Unlike most ghosts, this one has an identity that can be confirmed. Diana of the Dunes was, in life, a woman named Alice Marble Gray. Alice was a free spirited lady, kind of a hippie before hippies were invented, and lived in Indiana in the 1920’s. She was always considered a non-conformist, and this reputation was solidified when she was thirty-five years old and chose to go live alone in an abandoned shack and farm the land. The area where her shack stood is now called Dunes State Park.
While there, Alice met Paul Wilson, a fellow non-conformist and recluse, and they began living together. They may have married, but this has not been confirmed. Paul later became a murder suspect when a burned and beaten body was found near the shack he and Alice shared, and they planned to move to Texas via raft, as the locals were already suspicious of them because of their unconventional lifestyle. Before they could move, Alice died because of kidney issues that could not be treated in those times, though there was a rumor that Paul killed her.
Alice never left the dunes she loved, and her spirit often appears there in the nude, walking along the shore or even swimming in the lake. Over the decades, her name has been changed by locals to the more literary-sounding “Diana of the Dunes.” Though she can be seen quite clearly, she disappears if anyone gets too close to her.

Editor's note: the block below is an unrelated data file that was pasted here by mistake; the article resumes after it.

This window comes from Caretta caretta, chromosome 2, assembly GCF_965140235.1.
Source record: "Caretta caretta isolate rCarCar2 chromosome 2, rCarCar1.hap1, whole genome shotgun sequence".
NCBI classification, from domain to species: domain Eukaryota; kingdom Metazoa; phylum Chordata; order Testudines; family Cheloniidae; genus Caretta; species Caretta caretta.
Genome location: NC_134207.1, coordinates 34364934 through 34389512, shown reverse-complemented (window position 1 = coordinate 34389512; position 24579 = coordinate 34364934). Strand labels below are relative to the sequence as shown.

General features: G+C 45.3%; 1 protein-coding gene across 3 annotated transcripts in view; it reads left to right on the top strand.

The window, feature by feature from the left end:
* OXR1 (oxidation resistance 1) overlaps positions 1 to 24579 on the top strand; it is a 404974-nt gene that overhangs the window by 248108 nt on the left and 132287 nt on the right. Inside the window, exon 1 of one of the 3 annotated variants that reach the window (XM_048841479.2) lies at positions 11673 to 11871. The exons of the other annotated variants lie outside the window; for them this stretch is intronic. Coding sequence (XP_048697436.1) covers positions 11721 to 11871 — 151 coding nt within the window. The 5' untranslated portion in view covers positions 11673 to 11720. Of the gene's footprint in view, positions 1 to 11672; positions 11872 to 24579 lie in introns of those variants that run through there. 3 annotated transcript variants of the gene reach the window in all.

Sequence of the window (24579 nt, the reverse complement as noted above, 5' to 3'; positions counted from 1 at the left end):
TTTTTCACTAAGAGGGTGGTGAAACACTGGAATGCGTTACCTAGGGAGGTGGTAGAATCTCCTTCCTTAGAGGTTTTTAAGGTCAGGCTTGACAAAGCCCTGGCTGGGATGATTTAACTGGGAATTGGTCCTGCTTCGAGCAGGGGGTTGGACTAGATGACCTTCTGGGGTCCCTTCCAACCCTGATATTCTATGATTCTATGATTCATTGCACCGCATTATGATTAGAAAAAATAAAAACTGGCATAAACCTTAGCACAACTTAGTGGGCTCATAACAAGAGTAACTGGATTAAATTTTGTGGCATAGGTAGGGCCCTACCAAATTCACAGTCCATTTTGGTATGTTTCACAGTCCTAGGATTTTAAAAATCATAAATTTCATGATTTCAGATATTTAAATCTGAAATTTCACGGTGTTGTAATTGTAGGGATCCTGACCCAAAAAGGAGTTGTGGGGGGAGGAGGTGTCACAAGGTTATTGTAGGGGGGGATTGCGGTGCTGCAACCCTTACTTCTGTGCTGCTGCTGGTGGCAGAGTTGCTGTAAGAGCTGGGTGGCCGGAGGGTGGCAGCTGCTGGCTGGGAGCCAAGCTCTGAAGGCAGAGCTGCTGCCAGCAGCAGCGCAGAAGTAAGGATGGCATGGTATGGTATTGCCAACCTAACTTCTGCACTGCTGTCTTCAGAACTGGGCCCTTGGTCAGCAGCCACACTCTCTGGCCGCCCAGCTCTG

The Ghosts of Dogface Bridge
It’s not its real name, but a bridge in San Pierre, Indiana became known as Dogface Bridge after a honeymooning couple crashed their car there in the 1950’s. The story goes that they were swerving to avoid hitting a dog that was crossing the bridge, and their car went off the bridge in the swerve. The couple was killed, and ghosts have been seen on the bridge ever since, most notably one of a woman with the head of a dog. The sounds of dogs growling and howling around the bridge (with no dogs being visible or present) is also common at this place.
The Beast of the Ohio River
This tale originated in 1955 when a monster about the size of a human and with green claws began going after women who were swimming in the Ohio River. The area where it supposedly lives is right outside of Evansville. The creature is said to have hairy arms, green skin, and large hands with claws on them. The first woman who the creature went after was almost pulled under a few times before escaping, and was left with visible injuries, including a green human hand print on her. Some people believe this monster was an alien that arrived with the infamous goblin sightings in Kelly, Kentucky, where locals reported seeing UFOs and goblin-like creatures on the same day as the first appearance of the beast of the Ohio River.
Will Moneymaker founded Ancestral Findings back in 1995. He has been involved in genealogy research for over 20 years. The thrill of the hunt, the adventure, and the excitement begin when he started investigating the meaning of his surname. Why I Love Genealogy (And You Should, Too!)